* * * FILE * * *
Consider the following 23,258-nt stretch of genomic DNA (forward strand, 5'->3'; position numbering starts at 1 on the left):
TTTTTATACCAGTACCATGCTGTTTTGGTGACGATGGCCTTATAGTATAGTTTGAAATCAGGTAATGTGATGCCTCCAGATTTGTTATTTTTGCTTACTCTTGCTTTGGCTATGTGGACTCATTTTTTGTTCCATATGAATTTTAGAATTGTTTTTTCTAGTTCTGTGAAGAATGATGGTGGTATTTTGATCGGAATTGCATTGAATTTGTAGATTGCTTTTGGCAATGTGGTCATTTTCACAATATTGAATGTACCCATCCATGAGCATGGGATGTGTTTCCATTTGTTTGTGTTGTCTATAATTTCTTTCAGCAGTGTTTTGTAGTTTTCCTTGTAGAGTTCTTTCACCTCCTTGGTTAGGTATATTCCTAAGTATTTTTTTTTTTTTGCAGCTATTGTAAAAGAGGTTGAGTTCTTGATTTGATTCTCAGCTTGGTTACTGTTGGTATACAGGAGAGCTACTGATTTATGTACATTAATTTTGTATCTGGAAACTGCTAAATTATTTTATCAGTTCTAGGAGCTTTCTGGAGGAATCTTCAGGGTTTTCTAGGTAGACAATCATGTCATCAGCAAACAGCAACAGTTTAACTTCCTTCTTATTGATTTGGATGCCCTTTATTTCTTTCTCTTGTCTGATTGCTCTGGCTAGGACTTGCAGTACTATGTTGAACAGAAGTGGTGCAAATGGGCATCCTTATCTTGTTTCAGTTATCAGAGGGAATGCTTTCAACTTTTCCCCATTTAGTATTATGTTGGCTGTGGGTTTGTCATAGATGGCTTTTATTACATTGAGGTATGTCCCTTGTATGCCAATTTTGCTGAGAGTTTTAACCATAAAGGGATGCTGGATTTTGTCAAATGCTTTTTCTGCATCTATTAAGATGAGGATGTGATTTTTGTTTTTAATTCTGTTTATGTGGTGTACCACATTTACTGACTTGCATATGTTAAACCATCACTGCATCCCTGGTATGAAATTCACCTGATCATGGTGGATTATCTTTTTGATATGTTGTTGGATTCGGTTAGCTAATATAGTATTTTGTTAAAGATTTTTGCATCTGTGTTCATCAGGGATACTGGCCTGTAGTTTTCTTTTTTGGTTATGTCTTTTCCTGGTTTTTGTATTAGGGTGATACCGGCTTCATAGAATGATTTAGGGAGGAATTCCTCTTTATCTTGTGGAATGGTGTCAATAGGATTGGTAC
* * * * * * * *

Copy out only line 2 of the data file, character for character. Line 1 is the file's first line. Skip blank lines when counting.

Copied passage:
TTTTTATACCAGTACCATGCTGTTTTGGTGACGATGGCCTTATAGTATAGTTTGAAATCAGGTAATGTGATGCCTCCAGATTTGTTATTTTTGCTTACTCTTGCTTTGGCTATGTGGACTCATTTTTTGTTCCATATGAATTTTAGAATTGTTTTTTCTAGTTCTGTGAAGAATGATGGTGGTATTTTGATCGGAATTGCATTGAATTTGTAGATTGCTTTTGGCAATGTGGTCATTTTCACAATATTGAATGTACCCATCCATGAGCATGGGATGTGTTTCCATTTGTTTGTGTTGTCTATAATTTCTTTCAGCAGTGTTTTGTAGTTTTCCTTGTAGAGTTCTTTCACCTCCTTGGTTAGGTATATTCCTAAGTATTTTTTTTTTTTTGCAGCTATTGTAAAAGAGGTTGAGTTCTTGATTTGATTCTCAGCTTGGTTACTGTTGGTATACAGGAGAGCTACTGATTTATGTACATTAATTTTGTATCTGGAAACTGCTAAATTATTTTATCAGTTCTAGGAGCTTTCTGGAGGAATCTTCAGGGTTTTCTAGGTAGACAATCATGTCATCAGCAAACAGCAACAGTTTAACTTCCTTCTTATTGATTTGGATGCCCTTTATTTCTTTCTCTTGTCTGATTGCTCTGGCTAGGACTTGCAGTACTATGTTGAACAGAAGTGGTGCAAATGGGCATCCTTATCTTGTTTCAGTTATCAGAGGGAATGCTTTCAACTTTTCCCCATTTAGTATTATGTTGGCTGTGGGTTTGTCATAGATGGCTTTTATTACATTGAGGTATGTCCCTTGTATGCCAATTTTGCTGAGAGTTTTAACCATAAAGGGATGCTGGATTTTGTCAAATGCTTTTTCTGCATCTATTAAGATGAGGATGTGATTTTTGTTTTTAATTCTGTTTATGTGGTGTACCACATTTACTGACTTGCATATGTTAAACCATCACTGCATCCCTGGTATGAAATTCACCTGATCATGGTGGATTATCTTTTTGATATGTTGTTGGATTCGGTTAGCTAATATAGTATTTTGTTAAAGATTTTTGCATCTGTGTTCATCAGGGATACTGGCCTGTAGTTTTCTTTTTTGGTTATGTCTTTTCCTGGTTTTTGTATTAGGGTGATACCGGCTTCATAGAATGATTTAGGGAGGAATTCCTCTTTATCTTGTGGAATGGTGTCAATAGGATTGGTAC